Martial Arts VS Real Fighting

It is not uncommon for people to take martial arts lessons for years and still not be able to use their arts in real situations outside the training hall.

Why is that?
Mar 04
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The response to an attack must be simple, direct and practical, blending different fighting approaches for realistic self protection.

How it looks or what style it comes from is not important.

Feb 25
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Martial Arts Training Video

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When a criminal attacks you on the street, he does not care about your style, rank or who your teacher is.
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The difference between learning Martial Arts VS learning How To Fight.

What is the difference between learning Martial Arts vs. learning How To Fight?”

I think before we discuss this topic it is first necessary to answer the question of

"WHAT DOES FIGHTING REALLY MEAN?"

Fighting

Fighting is a word that is being thrown around quite often in the martial arts media. A lot of “Martial” Arts have become mere forms of fitness (e.g. boxercise, tae bo) while others are used for artistic and character development. Another major trend is to turn martial arts into sporting events/competitions (UFC, Pride, K1).

It would be wise for students to realize that there’s a difference between sport competition such as UFC and real fighting.

One is based on ego/winning and public entertainment, while the other is based on necessity and survival.

Here are some things that set the difference between sport competition vs. a real fight:

1. In sport competition there is consent, real fights are based on surprise tactics (i.e. posturing, insults, asking senseless questions etc. in order to set you up for a sucker punch)

2. In sport competition, the distance is wide (usually 15 feet or more) while more street fights happen from 4 feet or less - making most countering tactics very difficult to pull off due to the limitations of human reaction time from such a close distance.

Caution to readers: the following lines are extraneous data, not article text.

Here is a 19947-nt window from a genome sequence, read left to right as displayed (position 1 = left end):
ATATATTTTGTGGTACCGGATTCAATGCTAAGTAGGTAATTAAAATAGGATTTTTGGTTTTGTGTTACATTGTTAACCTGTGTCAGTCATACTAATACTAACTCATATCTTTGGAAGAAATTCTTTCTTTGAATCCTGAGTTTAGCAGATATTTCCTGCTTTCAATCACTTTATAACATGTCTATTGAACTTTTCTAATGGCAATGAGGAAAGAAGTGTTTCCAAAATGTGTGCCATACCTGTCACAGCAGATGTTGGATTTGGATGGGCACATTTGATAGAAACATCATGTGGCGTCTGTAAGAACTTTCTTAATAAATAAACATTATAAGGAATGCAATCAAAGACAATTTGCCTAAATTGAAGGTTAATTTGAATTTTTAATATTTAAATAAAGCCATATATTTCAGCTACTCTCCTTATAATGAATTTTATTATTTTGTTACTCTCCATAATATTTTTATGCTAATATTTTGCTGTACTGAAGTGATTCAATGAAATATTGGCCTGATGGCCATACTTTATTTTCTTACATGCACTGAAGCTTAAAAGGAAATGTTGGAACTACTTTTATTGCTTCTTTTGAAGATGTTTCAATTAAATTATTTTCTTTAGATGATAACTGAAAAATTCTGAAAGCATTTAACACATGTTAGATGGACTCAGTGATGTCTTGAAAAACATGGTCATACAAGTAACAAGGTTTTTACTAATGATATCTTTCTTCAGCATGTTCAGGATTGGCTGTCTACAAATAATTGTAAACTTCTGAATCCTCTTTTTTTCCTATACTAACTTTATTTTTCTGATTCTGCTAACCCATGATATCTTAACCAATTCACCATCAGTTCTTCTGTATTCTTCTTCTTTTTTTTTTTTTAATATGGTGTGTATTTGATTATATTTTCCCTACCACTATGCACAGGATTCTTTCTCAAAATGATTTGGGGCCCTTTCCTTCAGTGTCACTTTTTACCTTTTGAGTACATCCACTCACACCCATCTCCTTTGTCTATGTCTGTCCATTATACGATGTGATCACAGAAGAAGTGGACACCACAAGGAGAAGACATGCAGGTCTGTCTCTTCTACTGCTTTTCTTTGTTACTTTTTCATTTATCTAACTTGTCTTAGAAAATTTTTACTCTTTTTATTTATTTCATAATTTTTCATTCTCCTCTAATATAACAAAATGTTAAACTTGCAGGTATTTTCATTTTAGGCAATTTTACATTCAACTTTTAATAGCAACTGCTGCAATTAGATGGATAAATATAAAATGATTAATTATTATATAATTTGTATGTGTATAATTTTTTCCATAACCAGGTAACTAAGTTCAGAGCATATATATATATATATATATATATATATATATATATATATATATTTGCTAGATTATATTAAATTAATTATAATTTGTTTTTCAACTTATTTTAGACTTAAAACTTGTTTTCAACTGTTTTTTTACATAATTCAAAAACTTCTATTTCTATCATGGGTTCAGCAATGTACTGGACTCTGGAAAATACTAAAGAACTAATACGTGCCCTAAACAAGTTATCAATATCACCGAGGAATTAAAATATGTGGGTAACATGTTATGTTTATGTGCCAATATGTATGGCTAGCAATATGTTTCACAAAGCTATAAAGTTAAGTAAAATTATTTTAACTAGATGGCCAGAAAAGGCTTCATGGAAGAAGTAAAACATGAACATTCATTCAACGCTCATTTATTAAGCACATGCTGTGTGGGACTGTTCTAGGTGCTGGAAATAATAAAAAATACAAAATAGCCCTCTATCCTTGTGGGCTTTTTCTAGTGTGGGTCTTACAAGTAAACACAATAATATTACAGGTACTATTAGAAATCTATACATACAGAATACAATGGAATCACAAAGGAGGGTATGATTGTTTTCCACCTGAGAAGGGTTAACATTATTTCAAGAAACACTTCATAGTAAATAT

3. In sport competition there is a probing phase prior to any real engagement such as circling around to “feel it out” with feints, jabs etc.
On the street, in real fights, criminals are not dumb enough to warn you like that nor do you have the time to pace a few rounds. You have 10 seconds before more bad guys shows up.

4. In sport competition, taking the contest to the ground is a good tactic; in real street fights the tactic would be suicidal due to the reality of multiple opponents. People who pick fights are cowards and therefore, most travel in packs.

5. In sport competition there are weight classes, obviously in real fights there aren’t.

6. In sport competition there’s a chance to study footage of your opponent and that gives you a chance to adapt and devise a strategy against him.
In a real fight, you have no idea what the guy can do and therefore you cannot apply specific strategies, but rather you have to operate out of universal principles.

7. In sport competition, you do not have to worry about weapons and multiple opponents.

I hope the above list will give you an idea of what a fight is compared to a sport. Perhaps that is why more than one MMA great fighters have talked about this difference when they taught self-defense. Ironically, it seems the only people that ignore the difference are their fans.

Now that we have a better idea about the differences between a street fight and a sport competition, let’s talk about the difference between learning how to fight vs. learning a true martial ART.

LEARNING HOW TO FIGHT:

When someone is training with the sole objective of just learning how to fight, they will learn all the tricks of the trade like:

- how to recognize threats
- how to read body language
- how to move in and shut people down with the right timing